Formerly known as the Extra Glenns, the collaboration between Franklin Bruno and the Mountain Goats‘ John Darnielle has already produced one fine album, Martial Arts Weekend (Absolutely Kosher, 2002), and judging from this new song it seems as though they’ve done it again. “Only Existing Footage” tells the story of the doomed film production: “Blocking’s pretty good but there’s a gate hair on the lens / And the script girl’s wandered off so we improvise the plot / Lousy continuity. The coats won’t match from shot to shot.” But of course, it’s about much more than that: “Annihilation’s been pouring since it found out where I drink.”
In related news, the Mountain Goats have signed to Merge after six albums for 4AD.
Extra Lens: iTunes, Amazon, Insound, wiki
Continue reading The Extra Lens – Only Existing Footage
There’s a long profile of the Mountain Goats by Stephen Rodrick in New York Magazine that leaves me feeling a little icky. The author examines both John Darnielle as well as one of his particularly earnest young fans:
He looks more or less like the rest of the assembled Mountain Goats faithful, a cross section of earnest young poet boys, geeky music-philes, and self-styled off-the-grid types carrying messenger bags—nearly a thousand of whom have gathered here tonight to bathe in Darnielle’s light. Wesley follows his brethren inside, sips from a water bottle, and paces the lobby. He stops at the merch table and plunks down $12 on a Mountain Goats T-shirt.
I haven’t been to a Mountain Goats show in a couple years, but I remember the crowds being a little more diverse than that. But there’s a lot of personal information about Darnielle that I don’t recall being explicitly detailed before (heroin, meth). An interesting read, for sure, but it seems exploitative and manipulative to arrange the eventual meeting between them. And a little gross. Or something.
Neither the fan nor Darnielle appear to be put off by the article, since they both posted enthusiastic comments on the Mountain Goats forums.
North Carolina’s Independent Weekly interviews John Darnielle about the enigmatic Jandek:
Now that he plays live, there’s nothing wrong with it. He’s still doing the same thing. But that one aspect of it that was such an incredible mystery—and real mysteries are so rare in this world. There aren’t any, especially in music, where everything anybody ever does… I used to like to be coy about this band that I was in in high school because there was almost no information about us. We had an archive of tapes that was like four hours of material or more, but we wouldn’t answer any questions and there was this mystery. But the Internet ruined all of that. You can’t have any secrecy unless you’re Jandek. He had nothing but secrets. Now he still has some, but fewer.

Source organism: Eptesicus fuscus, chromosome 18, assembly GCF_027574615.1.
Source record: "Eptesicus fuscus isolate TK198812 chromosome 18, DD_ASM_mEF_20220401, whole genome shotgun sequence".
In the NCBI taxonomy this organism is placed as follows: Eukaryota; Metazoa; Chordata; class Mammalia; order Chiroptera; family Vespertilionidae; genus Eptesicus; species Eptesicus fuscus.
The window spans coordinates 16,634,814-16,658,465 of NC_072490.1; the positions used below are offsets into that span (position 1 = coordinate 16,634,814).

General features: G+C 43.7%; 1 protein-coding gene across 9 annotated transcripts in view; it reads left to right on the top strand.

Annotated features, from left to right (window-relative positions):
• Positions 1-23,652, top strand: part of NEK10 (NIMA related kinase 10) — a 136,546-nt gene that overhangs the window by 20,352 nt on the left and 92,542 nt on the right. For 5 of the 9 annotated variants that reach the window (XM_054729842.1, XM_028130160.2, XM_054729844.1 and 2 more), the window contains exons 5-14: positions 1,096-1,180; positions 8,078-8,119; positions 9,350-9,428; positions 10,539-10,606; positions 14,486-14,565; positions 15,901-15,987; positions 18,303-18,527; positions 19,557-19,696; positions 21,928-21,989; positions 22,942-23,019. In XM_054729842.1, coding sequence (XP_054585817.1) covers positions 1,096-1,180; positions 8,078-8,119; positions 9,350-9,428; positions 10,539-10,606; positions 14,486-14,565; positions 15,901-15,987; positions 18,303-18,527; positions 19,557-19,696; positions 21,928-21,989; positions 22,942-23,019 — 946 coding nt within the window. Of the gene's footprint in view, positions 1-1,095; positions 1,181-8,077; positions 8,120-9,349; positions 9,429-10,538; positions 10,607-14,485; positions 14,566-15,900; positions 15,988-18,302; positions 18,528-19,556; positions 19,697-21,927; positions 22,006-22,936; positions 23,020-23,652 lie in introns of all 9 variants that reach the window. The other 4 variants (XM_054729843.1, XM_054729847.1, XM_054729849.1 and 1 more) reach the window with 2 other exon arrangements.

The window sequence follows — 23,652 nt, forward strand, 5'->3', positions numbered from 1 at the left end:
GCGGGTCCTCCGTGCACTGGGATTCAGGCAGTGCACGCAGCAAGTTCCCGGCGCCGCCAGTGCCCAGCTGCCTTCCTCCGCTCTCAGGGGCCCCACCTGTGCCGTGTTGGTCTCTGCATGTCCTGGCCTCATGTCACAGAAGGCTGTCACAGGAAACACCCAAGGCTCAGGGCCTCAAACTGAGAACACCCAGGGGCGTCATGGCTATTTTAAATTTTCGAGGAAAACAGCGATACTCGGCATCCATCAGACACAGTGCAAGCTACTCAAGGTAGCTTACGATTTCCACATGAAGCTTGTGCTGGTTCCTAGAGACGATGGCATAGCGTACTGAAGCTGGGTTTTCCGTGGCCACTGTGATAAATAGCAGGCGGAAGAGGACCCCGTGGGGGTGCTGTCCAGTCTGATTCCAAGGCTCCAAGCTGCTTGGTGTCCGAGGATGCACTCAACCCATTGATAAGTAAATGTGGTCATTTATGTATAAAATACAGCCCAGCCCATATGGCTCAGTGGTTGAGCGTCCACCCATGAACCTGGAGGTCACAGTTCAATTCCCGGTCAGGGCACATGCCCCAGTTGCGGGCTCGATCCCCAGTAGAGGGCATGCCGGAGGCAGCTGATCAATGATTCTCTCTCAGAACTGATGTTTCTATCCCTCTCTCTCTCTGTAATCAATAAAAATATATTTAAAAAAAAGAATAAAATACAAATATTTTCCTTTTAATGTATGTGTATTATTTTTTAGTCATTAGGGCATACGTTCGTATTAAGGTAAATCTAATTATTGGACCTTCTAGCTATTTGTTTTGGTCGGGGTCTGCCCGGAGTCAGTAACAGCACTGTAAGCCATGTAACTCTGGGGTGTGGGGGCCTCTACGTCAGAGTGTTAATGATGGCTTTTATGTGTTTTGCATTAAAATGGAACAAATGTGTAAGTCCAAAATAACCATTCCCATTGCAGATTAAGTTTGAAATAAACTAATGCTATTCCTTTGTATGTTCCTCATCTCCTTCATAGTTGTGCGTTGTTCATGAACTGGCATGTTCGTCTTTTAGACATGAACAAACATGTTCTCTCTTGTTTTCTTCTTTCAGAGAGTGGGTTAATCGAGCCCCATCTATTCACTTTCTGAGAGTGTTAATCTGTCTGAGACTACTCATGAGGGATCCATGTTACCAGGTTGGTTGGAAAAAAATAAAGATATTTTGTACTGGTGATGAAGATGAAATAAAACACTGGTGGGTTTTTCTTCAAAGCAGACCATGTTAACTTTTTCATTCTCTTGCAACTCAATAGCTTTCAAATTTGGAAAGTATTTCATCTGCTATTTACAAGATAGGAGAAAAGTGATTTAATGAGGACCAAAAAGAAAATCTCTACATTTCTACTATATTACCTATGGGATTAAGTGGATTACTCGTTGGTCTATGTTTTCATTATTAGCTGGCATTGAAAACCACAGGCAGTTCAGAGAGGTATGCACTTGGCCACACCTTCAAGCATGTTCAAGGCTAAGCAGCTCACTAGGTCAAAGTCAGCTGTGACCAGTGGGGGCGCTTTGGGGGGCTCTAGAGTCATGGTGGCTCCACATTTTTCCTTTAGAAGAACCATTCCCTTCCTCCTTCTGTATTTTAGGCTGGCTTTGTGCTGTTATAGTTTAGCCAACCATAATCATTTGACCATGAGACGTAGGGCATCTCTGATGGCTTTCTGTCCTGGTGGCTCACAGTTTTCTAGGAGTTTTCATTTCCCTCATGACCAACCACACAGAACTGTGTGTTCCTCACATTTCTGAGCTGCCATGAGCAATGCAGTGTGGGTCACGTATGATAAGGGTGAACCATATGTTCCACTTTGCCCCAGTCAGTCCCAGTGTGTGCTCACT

Jandek will perform at in Chapel Hill on February 22.
Jandek: wiki, myspace, documentary, label.
Continue reading John Darnielle vs. Jandek
Earlier this year in San Francisco, John Darnielle recorded four songs for Daytrotter, including the unreleased “02-75,” which he says is the first love song he wrote for his wife, “before she was my wife.” It’s lovely. “You are my best friend / And I have always known you.”
Previously: Unreleased Mountain Goats on Daytrotter (2007).
Video: Aesop Rock – “Coffee” featuring the Mountain Goats’ John Darnielle.
Zombies! Directed by Ace Norton, from the album None Shall Pass on Definitive Jux.
How Souled American’s Flubber Changed My Life by The Mountain Goats’ John Darnielle. Souled American is still around although their records are out of print. Epitonic has some mp3s.
John Darnielle talks to Status Ain’t Hood: “And the thing for me with my records is that either you’re going to be listening to them, or if they’re on as background music, then you want it off. It’s really annoying. I’m keenly aware of that, and I enjoy records more that I can decide what I want. Even the best death metal records are records that you can have on at mid-volume.”
Dirty Dozen, a poronographic playlist compiled by John Darnielle: “Properly assembled, though, an end-to-end sex jams tape will keep your date laughing in the car as you drive from the restaurant to the movie theater, from the movie theater to the club and from the club to your house. After that, Sir or Madame, you’re on your own.” Via cw.